Ali Soufan’s long-awaited new book, The Black Banners: The Inside Story of 9/11 and the War Against al-Qaeda, was released today, meriting a story on some of its more explosive material in an article by Scott Shane at the New York Times. According to Shane, “Mr. Soufan accuses C.I.A. officials of deliberately withholding crucial documents and photographs of Qaeda operatives from the F.B.I. before Sept. 11, 2001, despite three written requests, and then later lying about it to the 9/11 Commission.”
The book made headlines last month when it was revealed the CIA had demanded “scores” of cuts to the book, for purposes of “national security.”
According to Soufan, in a special introduction to the new book:
“… the FBI informed me that the manuscript had been sent to the CIA for review. This was strange, as I have never reported to the CIA or had any contractual agreement with them. While I understood that the FBI might feel the need to consult with others in the intelligence community about certain material in the book, there was absolutely no reason to subject me to a second full-blown prepublication review.”
Soufan, a long-time special agent working with the FBI, worked on some of the more notorious terrorist cases post-9/11, including the interrogation of Mohamed Al-Qahtani and Abu Zubaydah. According to Soufan, he was pulled off these interrogations when the CIA or military officials wanted to use torture on the detainees. In these cases, and it turns out others, Soufan and his colleagues were pulled out of interrogations at the behest of the Bush administration or the CIA. Soufan was also the lead investigator on the bombing of the USS Cole.
In at least one other case, crucial information was kept from Soufan and other investigators by CIA officials, information that would have helped break the Cole case, and, crucially, have led FBI investigators to identify Al Qaeda operatives who had entered the United States more than eighteen months before 9/11. These two operatives, Khalid al-Mihdhar and Nawaf al-Hazmi, died on the plane that rammed into the Pentagon.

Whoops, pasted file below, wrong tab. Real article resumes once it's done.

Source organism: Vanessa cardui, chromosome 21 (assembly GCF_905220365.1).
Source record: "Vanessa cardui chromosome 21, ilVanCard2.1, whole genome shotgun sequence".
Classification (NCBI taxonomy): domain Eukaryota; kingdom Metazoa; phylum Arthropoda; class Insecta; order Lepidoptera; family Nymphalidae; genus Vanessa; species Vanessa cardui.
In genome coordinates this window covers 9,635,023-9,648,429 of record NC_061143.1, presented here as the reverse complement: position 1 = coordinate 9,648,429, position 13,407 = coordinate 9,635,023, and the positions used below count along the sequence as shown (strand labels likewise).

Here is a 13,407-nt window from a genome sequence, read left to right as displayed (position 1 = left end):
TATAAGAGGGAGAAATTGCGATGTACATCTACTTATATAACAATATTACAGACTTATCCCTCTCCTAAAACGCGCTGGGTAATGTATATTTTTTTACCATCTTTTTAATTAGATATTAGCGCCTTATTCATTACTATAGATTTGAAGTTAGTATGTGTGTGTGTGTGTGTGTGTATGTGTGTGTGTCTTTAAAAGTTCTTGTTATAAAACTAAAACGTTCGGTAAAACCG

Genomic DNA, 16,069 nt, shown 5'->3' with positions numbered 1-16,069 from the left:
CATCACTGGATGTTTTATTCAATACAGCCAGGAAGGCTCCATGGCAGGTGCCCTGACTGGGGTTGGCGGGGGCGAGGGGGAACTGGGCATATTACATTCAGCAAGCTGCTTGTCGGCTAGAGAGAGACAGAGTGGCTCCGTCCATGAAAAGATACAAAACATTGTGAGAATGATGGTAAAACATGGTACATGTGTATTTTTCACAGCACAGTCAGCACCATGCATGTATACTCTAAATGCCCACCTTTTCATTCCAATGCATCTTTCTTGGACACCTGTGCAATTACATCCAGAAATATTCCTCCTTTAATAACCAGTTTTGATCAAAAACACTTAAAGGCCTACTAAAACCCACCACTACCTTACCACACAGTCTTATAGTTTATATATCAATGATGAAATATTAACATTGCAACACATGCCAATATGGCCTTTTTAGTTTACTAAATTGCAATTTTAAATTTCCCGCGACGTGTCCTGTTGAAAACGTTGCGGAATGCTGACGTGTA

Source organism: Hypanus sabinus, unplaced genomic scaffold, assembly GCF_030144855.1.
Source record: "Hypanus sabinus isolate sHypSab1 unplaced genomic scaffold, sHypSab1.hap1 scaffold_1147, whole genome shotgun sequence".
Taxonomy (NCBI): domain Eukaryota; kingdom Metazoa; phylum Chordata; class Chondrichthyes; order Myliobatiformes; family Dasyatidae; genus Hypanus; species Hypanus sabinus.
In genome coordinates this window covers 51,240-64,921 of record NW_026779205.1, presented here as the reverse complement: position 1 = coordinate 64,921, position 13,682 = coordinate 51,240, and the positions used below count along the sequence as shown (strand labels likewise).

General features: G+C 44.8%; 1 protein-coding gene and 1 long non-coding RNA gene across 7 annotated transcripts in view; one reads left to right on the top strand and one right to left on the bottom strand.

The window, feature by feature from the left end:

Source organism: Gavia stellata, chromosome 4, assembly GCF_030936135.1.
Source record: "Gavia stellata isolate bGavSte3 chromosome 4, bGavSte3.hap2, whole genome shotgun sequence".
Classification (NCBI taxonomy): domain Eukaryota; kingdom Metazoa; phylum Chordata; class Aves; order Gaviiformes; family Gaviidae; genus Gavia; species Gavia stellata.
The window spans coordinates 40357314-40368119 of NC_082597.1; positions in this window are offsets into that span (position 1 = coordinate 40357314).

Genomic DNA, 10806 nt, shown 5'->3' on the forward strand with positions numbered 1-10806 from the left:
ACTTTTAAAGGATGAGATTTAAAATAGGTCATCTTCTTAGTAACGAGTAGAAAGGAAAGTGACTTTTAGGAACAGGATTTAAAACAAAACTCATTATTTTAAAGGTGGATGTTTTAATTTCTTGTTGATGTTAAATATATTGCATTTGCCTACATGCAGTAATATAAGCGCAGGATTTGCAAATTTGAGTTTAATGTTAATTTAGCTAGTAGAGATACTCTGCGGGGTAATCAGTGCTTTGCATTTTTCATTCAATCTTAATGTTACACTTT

The controversies surrounding the CIA’s withholding of information about these two hijackers was told in Lawrence Wright’s 2006 Pulitzer Prize-winning book, The Looming Tower: Al-Qaeda and the Road to 9/11, and was further explored in Kevin Fenton’s recent book, Disconnecting the Dots: How 9/11 Was Allowed to Happen.
Here’s how Shane described the moment when Soufan realized he’d been had. For some strange reason, the NYT refrains from actually giving al-Mihdhar and al-Hazmi’s names.
[Soufan] recounts a scene at the American Embassy in Yemen, where, a few hours after the attacks on New York and Washington, a C.I.A. official finally turned over the material the bureau requested months earlier [from the CIA], including photographs of two of the hijackers.
“For about a minute I stared at the pictures and the report, not quite believing what I had in my hands,” Mr. Soufan writes. Then he ran to a bathroom and vomited. “My whole body was shaking,” he writes. He believed the material, documenting a Qaeda meeting in Malaysia in January 2000, combined with information from the Cole investigation, might have helped unravel the airliner plot.
According to Shane’s report, CIA spokesman Preston Golson called “baseless” the idea that the CIA “purposely refused to share critical lead information on the 9/11 plots.”
How Al Qaeda Terrorists Were Allowed to Enter the U.S.
What briefly reportedly occurred was this: